UK Prime Minister Theresa May faced all the pomp and pageantry Donald Trump could muster as she became the first foreign premier to meet the leader of the free world. Both agreed a UK-US trade deal should be done quickly – but is this good for the meat industry? From chicken washed in chlorine, livestock feed brains and spinal cords, to beef and pork treated to a range of growth-promoting hormones and steroids, there are several issues that could scrape the gloss off the puffed-up policy.
Once upon a time everybody would sit around the table and carve up a whole turkey at Christmas. These days, UK consumers are hugely more varied in their tastes. For Robert Jennings, the man who has to square that circle and make turkey pay dividends for Faccenda Foods, the key is added value, fresh and convenience.
The past 12 months have been tumultuous for the meat industry and beyond. As the sector dusts itself off after a messy 2016, we look at what the industry hopes to see in 2017.
Sausages are about as quintessentially British as you can get. Sadly, the Great British provenance story – now a feature of government food trade rhetoric post-Brexit – may not be doing much for UK sausages.
The Prime Minister has said a “bold and ambitious free trade agreement with the European Union” will be a priority in Brexit negotiations, although this has received a less-than-popular reaction from the meat industry.
As we settle into 2017, what flavour trends can the industry expect to get used to for the year ahead?
After taking on previous Food Standards Agency (FSA) chair Tim Bennett’s mantle on April 1, Heather Hancock kept a relatively low public profile – until now.
Meet the Suffolk-based producer who ditched supermarkets in favour of foodservice and focuses on breeding pigs with excellent marbling to improve flavour.
Are British pork exports to the highly prized Chinese market really at risk from humble Italian sausages?
If there’s family name synonymous with butchery, it’s Allen. The family has been running its Warwickshire-based business Aubrey Allen for over 80 years – but what does it know about salad bars, yoghurt pots and espressos?
Flying into Belfast, it is easy to understand how Ireland came to be called ‘the Emerald Isle’. A patchwork of green fields dominates the landscape for miles around. But Northern Ireland’s well-earned reputation for dramatic scenery, witty banter and – more recently – as a major filming location for TV sensation Game of Thrones, has tended to overshadow the region’s food and drink sector.
Lower fuel prices may not result in cheaper costs for the meat industry, as these have to be balanced out with other considerations and savings may be made elsewhere, argue transport suppliers. Helen Gregory reports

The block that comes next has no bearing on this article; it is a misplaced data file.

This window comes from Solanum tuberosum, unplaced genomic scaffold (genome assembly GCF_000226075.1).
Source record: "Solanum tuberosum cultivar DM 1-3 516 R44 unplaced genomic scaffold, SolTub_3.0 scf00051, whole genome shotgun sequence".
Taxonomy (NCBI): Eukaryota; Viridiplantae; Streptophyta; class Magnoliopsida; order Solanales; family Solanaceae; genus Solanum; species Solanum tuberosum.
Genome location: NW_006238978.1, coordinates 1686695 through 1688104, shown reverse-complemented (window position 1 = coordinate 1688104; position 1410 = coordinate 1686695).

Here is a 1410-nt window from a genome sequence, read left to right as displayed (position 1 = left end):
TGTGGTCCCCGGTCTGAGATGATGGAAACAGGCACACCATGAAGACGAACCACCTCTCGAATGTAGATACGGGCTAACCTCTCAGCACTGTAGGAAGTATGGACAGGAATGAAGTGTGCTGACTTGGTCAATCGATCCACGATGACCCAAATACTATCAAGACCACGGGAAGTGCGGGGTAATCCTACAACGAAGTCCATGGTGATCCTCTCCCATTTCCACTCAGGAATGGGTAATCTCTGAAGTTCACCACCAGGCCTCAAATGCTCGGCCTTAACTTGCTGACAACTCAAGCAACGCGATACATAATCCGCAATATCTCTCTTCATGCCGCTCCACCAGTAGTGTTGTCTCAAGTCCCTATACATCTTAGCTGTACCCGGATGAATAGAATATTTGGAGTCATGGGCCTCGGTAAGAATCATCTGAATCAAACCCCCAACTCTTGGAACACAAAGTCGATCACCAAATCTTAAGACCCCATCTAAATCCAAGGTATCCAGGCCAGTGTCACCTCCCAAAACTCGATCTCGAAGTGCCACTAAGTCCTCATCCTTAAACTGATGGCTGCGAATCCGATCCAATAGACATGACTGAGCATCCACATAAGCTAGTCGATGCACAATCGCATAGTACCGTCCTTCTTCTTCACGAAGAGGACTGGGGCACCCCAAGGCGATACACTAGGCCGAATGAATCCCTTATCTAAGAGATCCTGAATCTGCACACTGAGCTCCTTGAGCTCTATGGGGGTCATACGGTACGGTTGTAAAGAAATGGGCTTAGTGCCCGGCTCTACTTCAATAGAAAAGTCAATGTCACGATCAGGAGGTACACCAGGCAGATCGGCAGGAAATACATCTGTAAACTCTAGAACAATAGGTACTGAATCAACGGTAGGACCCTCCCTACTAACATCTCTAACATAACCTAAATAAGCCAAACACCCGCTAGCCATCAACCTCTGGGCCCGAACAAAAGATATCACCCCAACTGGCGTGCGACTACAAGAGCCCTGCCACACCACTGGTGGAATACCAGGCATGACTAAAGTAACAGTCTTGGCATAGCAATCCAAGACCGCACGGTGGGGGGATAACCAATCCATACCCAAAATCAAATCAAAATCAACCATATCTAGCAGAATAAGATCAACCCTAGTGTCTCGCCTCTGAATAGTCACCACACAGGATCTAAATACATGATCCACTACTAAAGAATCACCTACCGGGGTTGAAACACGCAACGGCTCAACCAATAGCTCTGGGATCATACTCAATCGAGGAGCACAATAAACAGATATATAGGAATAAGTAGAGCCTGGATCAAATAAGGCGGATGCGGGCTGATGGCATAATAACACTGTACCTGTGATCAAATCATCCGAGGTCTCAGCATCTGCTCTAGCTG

Increased scrutiny on the meat sector means that weighing and labelling systems need to be top quality. Michelle Perrett reports.
With influence from the US and growing interest in provenance and quality, consumers in the UK now have a wealth of choice available to them when dining out, as Helen Arnold reports.
The demonisation of meat occurred simultaneously with the public health dietary advice to "base our meals on starchy foods" and obesity has increased tenfold since. Here are seven facts in the defence of meat to help the industry fight the "nutritional ignorance" that currently abounds.
Pressure is mounting on the government to urge the European Commission to lift the moratorium on desinewed meat (DSM), following the publication of results from the Environment, Food and Rural Affairs (EFRA) Select Committee inquiry on 23 July.
Earlier this year, a report from the NPD Group/Crest revealed that pig meat was the fastest-growing meat in foodservice, with total servings up 8.1% year-on-year in 2011. Although the biggest growth was in seen in bacon, which increased by 29.5%, and sausages, up by 21.3%, pork also saw solid growth of 4.6%. This reflected an increasing appreciation of pork's value for money among chefs, who are improving returns by buying in whole pig carcases and experimenting with a wider range of cuts such as collar, trotters and cheeks.
The London 2012 Olympics and Paralympics will offer some big opportunities for businesses supplying meat into London. It is estimated that the Games will generate a £750m increase in spending, the majority of which will be in the food and hospitality sector. However, with 37 venues across London and an estimated 20m spectators expected on top of normal London traffic, they could also prove to be a logistical nightmare.
Earlier this year, a US company took bacon enthusiasm to a new extreme with the launch of a new bacon coffin, complete with bacon shading finish and a bacon air freshener “for those who love bacon to death”. The coffin was the latest in a line of bacon-related products that have hit the market of late, including bacon lip balm, bacon soap, bacon perfume and bacon jam. Bacon, it appears, is the new big thing and Twitter is awash with odes to bacon sandwiches.
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